It’s time to stop sexual violence against children
By Véronique Aubert, Senior Conflict & Humanitarian Policy and Research Adviser
Over the past 14 years, I have spent a great deal of time in the Democratic Republic of Congo (DRC) and from the very beginning have loved the country and most importantly, its people. Last month I travelled back to Eastern DRC with Save the Children, and while meeting old friends and human rights defenders, once again heard enraging stories of children whose lives, already devastated by war, have been made still harder by the experience of sexual violence.
These crimes have a catastrophic impact on a child’s life. They must be stopped. One way to prevent them is to strengthen national justice systems, reporting and court proceedings, so that the specific needs of children are taken into account.
Unspeakable Crimes: Changing the Law
Yesterday, Save the Children released a Policy Brief, Unspeakable Crimes: Changing the Law that highlights specific reforms crucial to protecting children who have survived crimes of sexual violence and empowering them to seek redress and justice. This release came on the day the UK Foreign Secretary and the United Nations Special Representative on Sexual Violence in Conflict were at the United National General Assembly, calling on states to raise international awareness of the ongoing use of sexual violence in conflict.
This is part of the UK’s Preventing Sexual Violence Initiative, which is very much needed. Too often, for the thousands of children who survive these horrible crimes in conflict zones, there is little or no appropriate redress and this deepens their suffering immeasurably.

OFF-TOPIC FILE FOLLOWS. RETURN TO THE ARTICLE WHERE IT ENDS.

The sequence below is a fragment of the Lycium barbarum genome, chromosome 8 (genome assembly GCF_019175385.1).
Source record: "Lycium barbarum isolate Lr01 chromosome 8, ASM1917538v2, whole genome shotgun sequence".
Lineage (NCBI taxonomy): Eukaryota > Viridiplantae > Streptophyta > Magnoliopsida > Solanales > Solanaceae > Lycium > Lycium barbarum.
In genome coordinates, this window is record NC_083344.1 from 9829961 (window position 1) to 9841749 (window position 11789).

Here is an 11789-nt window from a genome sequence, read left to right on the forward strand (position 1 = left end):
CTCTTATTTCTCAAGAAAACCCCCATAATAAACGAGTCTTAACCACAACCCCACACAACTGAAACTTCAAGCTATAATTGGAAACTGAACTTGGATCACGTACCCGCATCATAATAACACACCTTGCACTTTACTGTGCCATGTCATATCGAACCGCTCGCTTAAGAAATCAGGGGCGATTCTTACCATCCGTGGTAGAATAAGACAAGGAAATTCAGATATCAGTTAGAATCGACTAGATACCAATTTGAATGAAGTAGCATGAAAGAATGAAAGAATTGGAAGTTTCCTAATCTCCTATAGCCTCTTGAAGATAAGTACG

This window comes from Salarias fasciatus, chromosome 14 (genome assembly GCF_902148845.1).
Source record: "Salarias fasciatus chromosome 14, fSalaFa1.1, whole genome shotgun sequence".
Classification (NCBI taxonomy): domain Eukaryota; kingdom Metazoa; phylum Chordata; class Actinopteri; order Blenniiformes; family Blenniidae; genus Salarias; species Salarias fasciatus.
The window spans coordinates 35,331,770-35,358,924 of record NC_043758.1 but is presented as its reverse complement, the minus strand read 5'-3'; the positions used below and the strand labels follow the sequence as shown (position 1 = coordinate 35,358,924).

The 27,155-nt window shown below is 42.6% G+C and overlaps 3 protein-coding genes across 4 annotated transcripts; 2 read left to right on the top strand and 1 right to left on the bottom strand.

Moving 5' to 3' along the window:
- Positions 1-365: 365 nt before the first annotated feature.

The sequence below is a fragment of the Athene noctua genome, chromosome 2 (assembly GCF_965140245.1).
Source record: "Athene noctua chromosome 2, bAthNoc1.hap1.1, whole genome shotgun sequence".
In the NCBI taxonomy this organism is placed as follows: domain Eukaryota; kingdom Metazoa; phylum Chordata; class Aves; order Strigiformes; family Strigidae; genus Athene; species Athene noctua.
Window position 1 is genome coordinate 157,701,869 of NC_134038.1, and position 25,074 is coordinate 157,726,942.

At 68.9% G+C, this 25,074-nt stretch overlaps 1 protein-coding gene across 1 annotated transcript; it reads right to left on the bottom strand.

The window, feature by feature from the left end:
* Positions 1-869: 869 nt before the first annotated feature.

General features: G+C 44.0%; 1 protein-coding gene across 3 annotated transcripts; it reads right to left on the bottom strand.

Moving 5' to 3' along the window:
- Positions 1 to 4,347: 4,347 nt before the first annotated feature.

Limited capacity to prosecute
Over the last 20 years, international criminal courts and tribunals have helped to develop and clarify international criminal law in the field of sexual violence in conflict. Nonetheless, international justice is still out of reach for many survivors and there is limited capacity to prosecute offenders. Meanwhile discriminatory laws and policies at a national level mean that in many cultures, discrimination against women and children is tolerated – and this can often include gender-based violence.
There is no question that reporting sexual crimes and providing evidence can be extremely traumatising and intimidating for child survivors. This is probably one of the reasons why levels of reporting and prosecuting for crimes against children, both girls and boys, tend to be so low. Far too often, information and advice on the legal procedures are not available and the conduct of the proceedings does not take into account the literacy levels or language – or his or her maturity.
It is time to act. I really hope that one day, I will visit the DRC and hear only stories of children going to school, playing with their friends and growing up without the threat of sexual violence.